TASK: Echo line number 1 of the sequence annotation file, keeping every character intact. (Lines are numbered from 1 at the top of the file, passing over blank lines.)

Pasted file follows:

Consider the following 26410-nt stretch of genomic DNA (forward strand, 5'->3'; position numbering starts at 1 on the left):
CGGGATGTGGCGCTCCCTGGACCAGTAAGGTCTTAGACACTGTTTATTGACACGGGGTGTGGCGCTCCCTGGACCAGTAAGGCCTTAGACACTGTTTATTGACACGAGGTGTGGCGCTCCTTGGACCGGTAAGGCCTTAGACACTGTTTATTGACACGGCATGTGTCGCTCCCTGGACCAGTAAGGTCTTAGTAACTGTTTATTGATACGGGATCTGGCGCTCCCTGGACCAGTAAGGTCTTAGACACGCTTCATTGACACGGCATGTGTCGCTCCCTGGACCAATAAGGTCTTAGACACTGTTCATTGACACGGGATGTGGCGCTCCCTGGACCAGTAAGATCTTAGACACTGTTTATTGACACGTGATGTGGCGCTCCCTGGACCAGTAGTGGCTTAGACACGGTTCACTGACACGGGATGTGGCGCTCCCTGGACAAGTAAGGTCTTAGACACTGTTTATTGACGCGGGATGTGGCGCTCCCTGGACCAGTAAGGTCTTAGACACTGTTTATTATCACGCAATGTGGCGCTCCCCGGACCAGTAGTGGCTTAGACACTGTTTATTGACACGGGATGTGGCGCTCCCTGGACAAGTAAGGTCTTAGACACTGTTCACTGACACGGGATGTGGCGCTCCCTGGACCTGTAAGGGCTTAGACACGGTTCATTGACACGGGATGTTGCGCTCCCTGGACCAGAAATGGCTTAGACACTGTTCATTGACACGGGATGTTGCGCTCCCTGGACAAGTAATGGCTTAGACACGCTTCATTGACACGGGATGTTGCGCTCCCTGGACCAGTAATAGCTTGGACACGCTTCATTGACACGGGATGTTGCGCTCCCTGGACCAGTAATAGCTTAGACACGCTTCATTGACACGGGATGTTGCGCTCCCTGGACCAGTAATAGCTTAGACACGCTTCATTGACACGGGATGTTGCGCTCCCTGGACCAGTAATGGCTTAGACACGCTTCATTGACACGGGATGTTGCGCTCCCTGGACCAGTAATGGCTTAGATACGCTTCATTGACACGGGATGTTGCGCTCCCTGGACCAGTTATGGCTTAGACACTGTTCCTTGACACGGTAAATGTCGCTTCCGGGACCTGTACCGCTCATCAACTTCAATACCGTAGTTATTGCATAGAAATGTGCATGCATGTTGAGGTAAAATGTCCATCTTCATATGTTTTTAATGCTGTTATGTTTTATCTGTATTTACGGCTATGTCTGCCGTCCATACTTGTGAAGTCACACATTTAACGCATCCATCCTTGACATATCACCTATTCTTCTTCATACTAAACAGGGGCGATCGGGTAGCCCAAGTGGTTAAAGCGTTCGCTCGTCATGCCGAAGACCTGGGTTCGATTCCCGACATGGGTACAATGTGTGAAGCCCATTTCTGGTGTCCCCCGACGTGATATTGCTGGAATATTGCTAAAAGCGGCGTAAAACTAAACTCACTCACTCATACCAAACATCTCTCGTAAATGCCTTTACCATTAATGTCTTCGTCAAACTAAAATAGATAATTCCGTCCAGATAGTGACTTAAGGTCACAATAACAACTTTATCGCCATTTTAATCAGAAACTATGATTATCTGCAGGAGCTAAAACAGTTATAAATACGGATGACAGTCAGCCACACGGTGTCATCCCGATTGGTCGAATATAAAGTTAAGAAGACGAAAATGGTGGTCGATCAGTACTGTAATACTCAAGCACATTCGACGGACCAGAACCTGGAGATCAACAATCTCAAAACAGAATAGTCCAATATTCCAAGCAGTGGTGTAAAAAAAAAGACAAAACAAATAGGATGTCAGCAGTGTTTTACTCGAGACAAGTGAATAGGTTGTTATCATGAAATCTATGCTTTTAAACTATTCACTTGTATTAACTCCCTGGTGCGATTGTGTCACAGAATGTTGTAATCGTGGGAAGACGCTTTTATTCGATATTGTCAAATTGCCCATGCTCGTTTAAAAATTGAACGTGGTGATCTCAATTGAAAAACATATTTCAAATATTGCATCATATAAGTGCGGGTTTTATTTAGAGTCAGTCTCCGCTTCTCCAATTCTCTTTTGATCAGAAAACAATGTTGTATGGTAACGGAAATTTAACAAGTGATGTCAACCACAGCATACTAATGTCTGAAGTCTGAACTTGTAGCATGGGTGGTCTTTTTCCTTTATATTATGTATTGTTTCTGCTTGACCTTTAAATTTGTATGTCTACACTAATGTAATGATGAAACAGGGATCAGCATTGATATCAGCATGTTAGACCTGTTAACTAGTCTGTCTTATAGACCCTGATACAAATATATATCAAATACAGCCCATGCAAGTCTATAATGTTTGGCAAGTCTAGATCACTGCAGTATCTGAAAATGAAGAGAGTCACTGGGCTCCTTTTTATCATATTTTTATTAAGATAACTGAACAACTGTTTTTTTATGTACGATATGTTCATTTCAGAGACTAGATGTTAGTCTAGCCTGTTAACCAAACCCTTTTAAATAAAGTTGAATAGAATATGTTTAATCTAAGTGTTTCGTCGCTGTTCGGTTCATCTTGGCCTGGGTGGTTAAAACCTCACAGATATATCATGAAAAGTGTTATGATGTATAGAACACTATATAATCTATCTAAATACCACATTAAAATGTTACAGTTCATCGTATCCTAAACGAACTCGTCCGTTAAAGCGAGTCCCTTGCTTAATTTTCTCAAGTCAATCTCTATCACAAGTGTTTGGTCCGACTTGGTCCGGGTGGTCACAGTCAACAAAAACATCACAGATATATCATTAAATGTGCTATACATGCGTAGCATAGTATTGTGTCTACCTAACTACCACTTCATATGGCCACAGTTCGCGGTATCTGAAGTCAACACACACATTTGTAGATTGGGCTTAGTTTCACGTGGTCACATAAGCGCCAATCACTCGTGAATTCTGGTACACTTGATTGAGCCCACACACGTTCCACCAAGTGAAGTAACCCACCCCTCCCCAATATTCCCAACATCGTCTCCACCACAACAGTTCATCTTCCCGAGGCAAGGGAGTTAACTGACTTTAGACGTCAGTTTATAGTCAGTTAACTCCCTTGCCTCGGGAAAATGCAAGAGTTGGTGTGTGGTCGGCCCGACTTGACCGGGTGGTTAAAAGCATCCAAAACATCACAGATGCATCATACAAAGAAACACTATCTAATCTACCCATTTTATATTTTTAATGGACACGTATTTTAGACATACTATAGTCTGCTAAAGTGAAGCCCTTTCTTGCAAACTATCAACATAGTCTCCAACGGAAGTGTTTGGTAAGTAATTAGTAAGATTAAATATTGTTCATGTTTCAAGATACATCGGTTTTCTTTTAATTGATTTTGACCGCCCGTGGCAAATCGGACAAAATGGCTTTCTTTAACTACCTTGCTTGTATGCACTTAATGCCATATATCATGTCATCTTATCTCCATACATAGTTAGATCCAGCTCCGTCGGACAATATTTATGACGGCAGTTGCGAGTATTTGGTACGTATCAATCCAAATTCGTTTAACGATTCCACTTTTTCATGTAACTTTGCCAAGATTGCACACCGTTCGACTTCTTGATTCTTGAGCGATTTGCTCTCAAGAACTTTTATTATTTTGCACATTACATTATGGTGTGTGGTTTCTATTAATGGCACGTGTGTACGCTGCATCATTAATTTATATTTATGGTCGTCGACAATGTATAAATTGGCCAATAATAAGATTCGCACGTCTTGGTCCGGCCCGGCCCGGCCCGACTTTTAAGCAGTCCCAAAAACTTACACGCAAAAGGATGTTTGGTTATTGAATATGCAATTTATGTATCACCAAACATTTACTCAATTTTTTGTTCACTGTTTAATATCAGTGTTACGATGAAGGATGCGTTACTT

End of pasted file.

Consider the following 26410-nt stretch of genomic DNA (forward strand, 5'->3'; position numbering starts at 1 on the left):